This report in the Arizona Republic is typical of a raft of recent stories about how mortgage distress is working its way up the socioeconomic ladder as a wave of high end distressed property begins to hit the market.
While sellers at the housing market’s low end initiated the widespread use of short sales as an alternative to foreclosure, Valley real-estate agents said there has been a clear trend toward luxury homes, even those in the multimillion-dollar price range, being sold via short sale.Apparently,the government program aimed at streamlining the short-sale process is having the desired effect of getting this inventory moving faster than it would otherwise.
In a short sale, the sellers negotiate a sale price with their lender that is less than the balance of their mortgage. The remaining portion of the loan is forgiven, although in some cases lenders reserve the right to sue the seller for the unpaid portion of the loan.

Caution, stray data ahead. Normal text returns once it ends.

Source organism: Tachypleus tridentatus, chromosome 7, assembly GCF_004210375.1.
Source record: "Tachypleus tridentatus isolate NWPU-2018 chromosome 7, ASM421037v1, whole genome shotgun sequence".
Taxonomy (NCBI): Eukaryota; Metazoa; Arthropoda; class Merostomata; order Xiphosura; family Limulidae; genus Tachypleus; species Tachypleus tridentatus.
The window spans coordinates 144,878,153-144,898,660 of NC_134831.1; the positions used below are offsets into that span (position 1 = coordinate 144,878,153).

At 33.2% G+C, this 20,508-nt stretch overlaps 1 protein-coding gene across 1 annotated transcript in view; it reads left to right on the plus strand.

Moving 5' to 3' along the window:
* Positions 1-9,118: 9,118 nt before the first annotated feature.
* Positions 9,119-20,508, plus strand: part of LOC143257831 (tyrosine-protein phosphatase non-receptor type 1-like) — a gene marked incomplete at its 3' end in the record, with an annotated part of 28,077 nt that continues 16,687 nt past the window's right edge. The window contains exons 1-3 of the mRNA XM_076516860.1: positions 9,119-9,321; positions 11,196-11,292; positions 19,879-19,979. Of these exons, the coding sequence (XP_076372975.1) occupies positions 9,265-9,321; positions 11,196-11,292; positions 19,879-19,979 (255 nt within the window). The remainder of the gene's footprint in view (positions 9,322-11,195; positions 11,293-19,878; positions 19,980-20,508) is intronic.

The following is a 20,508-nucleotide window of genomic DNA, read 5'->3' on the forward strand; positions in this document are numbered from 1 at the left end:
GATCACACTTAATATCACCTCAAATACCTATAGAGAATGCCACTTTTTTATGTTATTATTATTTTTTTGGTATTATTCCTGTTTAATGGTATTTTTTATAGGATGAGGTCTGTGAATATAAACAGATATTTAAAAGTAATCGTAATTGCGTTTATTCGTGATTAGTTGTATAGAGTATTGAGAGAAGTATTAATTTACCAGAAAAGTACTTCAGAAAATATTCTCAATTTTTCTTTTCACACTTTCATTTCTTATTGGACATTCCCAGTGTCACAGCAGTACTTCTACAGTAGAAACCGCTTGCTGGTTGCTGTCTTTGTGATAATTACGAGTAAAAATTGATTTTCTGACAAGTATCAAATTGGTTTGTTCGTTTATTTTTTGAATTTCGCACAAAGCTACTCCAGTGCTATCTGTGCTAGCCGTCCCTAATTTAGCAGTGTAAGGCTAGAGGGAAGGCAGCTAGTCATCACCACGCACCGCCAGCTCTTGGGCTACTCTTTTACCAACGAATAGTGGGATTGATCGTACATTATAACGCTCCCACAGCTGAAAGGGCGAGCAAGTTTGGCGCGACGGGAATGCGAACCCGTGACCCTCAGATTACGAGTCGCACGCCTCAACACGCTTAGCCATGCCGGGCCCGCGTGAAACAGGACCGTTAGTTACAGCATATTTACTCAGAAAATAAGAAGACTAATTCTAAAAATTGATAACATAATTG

Joyce Tawes, an agent with Arizona Realty ONE Group in Scottsdale, currently has nearly 100 short-sale listings for homes priced from $700,000 to more than $3 million.
Rosalie Soward, a Valley Realtor also licensed in California who specializes in short sales, said they compose about 80 percent of her current business.
What’s really fascinating to watch for both bank-owned properties and short sales are the price reductions. It seems that, once a house gets listed, sellers of these properties aren’t shy about slashing their asking price, in many cases dropping more than 10 percent at a time until it goes low enough to attract a buyer.
This article has been republished from Tim Iacono's blog, The Mess That Greenspan Made.
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